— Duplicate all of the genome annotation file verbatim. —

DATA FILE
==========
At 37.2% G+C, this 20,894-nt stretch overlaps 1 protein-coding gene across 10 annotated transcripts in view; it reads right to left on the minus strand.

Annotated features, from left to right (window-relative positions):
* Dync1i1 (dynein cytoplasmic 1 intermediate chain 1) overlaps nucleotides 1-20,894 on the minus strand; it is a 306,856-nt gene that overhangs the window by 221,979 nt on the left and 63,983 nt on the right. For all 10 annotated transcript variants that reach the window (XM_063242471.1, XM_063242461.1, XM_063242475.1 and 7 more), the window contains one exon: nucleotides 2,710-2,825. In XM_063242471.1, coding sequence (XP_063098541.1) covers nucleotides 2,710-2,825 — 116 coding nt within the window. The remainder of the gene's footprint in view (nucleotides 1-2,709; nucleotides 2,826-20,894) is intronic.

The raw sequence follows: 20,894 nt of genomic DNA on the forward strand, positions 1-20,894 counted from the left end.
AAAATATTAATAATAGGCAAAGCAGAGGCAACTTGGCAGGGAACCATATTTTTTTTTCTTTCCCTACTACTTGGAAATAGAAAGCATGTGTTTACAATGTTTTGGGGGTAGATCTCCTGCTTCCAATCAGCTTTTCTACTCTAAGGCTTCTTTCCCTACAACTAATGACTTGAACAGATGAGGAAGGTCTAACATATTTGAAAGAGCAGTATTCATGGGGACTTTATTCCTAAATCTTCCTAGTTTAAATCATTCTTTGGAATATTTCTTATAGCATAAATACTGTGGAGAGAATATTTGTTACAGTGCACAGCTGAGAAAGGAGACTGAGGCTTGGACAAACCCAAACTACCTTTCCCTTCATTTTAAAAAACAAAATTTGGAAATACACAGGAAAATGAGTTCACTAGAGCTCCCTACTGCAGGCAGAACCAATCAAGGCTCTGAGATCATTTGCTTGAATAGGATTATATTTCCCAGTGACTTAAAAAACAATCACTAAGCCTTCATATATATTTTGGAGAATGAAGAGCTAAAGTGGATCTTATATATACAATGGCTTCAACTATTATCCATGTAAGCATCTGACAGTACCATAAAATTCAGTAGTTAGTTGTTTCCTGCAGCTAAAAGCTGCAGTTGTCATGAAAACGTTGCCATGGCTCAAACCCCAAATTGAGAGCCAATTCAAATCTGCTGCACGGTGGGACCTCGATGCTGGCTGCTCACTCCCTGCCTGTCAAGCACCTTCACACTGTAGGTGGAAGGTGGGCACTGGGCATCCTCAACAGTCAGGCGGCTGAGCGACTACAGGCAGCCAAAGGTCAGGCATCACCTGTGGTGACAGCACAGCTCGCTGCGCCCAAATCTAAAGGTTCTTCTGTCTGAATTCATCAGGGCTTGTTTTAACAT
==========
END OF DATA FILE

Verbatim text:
At 37.2% G+C, this 20,894-nt stretch overlaps 1 protein-coding gene across 10 annotated transcripts in view; it reads right to left on the minus strand.

Annotated features, from left to right (window-relative positions):
* Dync1i1 (dynein cytoplasmic 1 intermediate chain 1) overlaps nucleotides 1-20,894 on the minus strand; it is a 306,856-nt gene that overhangs the window by 221,979 nt on the left and 63,983 nt on the right. For all 10 annotated transcript variants that reach the window (XM_063242471.1, XM_063242461.1, XM_063242475.1 and 7 more), the window contains one exon: nucleotides 2,710-2,825. In XM_063242471.1, coding sequence (XP_063098541.1) covers nucleotides 2,710-2,825 — 116 coding nt within the window. The remainder of the gene's footprint in view (nucleotides 1-2,709; nucleotides 2,826-20,894) is intronic.

The raw sequence follows: 20,894 nt of genomic DNA on the forward strand, positions 1-20,894 counted from the left end.
AAAATATTAATAATAGGCAAAGCAGAGGCAACTTGGCAGGGAACCATATTTTTTTTTCTTTCCCTACTACTTGGAAATAGAAAGCATGTGTTTACAATGTTTTGGGGGTAGATCTCCTGCTTCCAATCAGCTTTTCTACTCTAAGGCTTCTTTCCCTACAACTAATGACTTGAACAGATGAGGAAGGTCTAACATATTTGAAAGAGCAGTATTCATGGGGACTTTATTCCTAAATCTTCCTAGTTTAAATCATTCTTTGGAATATTTCTTATAGCATAAATACTGTGGAGAGAATATTTGTTACAGTGCACAGCTGAGAAAGGAGACTGAGGCTTGGACAAACCCAAACTACCTTTCCCTTCATTTTAAAAAACAAAATTTGGAAATACACAGGAAAATGAGTTCACTAGAGCTCCCTACTGCAGGCAGAACCAATCAAGGCTCTGAGATCATTTGCTTGAATAGGATTATATTTCCCAGTGACTTAAAAAACAATCACTAAGCCTTCATATATATTTTGGAGAATGAAGAGCTAAAGTGGATCTTATATATACAATGGCTTCAACTATTATCCATGTAAGCATCTGACAGTACCATAAAATTCAGTAGTTAGTTGTTTCCTGCAGCTAAAAGCTGCAGTTGTCATGAAAACGTTGCCATGGCTCAAACCCCAAATTGAGAGCCAATTCAAATCTGCTGCACGGTGGGACCTCGATGCTGGCTGCTCACTCCCTGCCTGTCAAGCACCTTCACACTGTAGGTGGAAGGTGGGCACTGGGCATCCTCAACAGTCAGGCGGCTGAGCGACTACAGGCAGCCAAAGGTCAGGCATCACCTGTGGTGACAGCACAGCTCGCTGCGCCCAAATCTAAAGGTTCTTCTGTCTGAATTCATCAGGGCTTGTTTTAACAT